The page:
In 1851, the German architect Gottfried Semper, then living in exile in London, proposed his theory of the four elements of architecture, which he held as formative motives: the hearth, the wall, the mound and the roof. Rejecting the simplistic notion of formal development from quasi-mythical origins, Semper instead concentrated his theory on the development of these four motives through their corresponding material-functional categories: ceramics (the hearth), textiles (the wall), stereotomy (the mound), and tectonics-carpentry (the roof).

The development of these elements, or motives, was central to Semper’s magnum opus, Der Stil, which was published in two volumes, in 1860 and 1863. Semper’s biographer Harry Mallgrave has written “The principle aim of Der Stil was nothing less than to delineate and explain the origin and transformation of the formal motives of the technical and tectonic over the course of their historical development.” As for the subject itself, “Style (was) therefore the emergence of the basic theme raised to artistic meaning, and all the inner and outer coefficients that cause its embodiment to be modified in a work of art.” Inner coefficients were such influences as use, material and means of execution, whereas external coefficients included local, temporal and personal influences.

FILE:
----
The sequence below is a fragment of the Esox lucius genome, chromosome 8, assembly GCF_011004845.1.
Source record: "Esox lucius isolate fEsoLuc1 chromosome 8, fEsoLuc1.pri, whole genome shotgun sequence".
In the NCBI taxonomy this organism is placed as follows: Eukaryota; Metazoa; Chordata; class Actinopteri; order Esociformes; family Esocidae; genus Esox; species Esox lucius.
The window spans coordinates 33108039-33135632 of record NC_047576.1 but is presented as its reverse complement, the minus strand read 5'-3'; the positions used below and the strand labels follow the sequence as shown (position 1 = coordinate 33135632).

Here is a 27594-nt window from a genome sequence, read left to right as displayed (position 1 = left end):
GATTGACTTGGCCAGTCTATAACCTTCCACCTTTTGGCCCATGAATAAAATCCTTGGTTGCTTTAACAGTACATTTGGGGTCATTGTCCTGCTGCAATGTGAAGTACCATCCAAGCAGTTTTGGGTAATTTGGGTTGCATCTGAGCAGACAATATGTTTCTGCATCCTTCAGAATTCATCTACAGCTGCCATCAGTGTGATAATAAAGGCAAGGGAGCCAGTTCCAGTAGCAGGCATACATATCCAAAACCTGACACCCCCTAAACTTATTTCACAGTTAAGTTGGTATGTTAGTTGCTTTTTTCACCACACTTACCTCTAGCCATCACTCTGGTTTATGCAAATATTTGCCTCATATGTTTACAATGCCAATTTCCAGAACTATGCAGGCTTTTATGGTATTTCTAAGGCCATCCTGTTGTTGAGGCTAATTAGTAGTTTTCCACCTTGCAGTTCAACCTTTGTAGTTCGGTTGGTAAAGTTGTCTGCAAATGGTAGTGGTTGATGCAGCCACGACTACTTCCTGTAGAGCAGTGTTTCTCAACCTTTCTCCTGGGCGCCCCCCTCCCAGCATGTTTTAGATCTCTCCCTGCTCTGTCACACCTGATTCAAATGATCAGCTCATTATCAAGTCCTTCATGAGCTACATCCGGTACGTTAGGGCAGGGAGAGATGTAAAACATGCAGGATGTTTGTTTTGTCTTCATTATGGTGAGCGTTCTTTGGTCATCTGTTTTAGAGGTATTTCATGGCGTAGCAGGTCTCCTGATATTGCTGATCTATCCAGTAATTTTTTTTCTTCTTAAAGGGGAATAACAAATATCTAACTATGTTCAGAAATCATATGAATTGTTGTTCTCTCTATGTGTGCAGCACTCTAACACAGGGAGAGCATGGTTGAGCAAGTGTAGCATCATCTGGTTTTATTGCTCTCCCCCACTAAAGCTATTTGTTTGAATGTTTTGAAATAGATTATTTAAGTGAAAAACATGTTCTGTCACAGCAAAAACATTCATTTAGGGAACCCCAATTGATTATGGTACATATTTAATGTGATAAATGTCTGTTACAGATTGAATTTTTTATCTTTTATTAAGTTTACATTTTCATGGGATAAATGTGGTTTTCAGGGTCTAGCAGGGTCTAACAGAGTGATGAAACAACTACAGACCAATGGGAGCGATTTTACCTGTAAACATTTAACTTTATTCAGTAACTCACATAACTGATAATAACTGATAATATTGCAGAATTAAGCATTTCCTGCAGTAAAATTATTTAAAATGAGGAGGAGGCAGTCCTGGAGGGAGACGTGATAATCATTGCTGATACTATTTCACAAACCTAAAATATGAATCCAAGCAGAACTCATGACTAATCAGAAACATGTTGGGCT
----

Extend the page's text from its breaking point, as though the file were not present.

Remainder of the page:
While Semper himself was never able to formulate his theory in terms of the architecture of the age of iron (whose members he found too slim to hold the monumentality he espoused) his text was central to the genesis of modern architecture.



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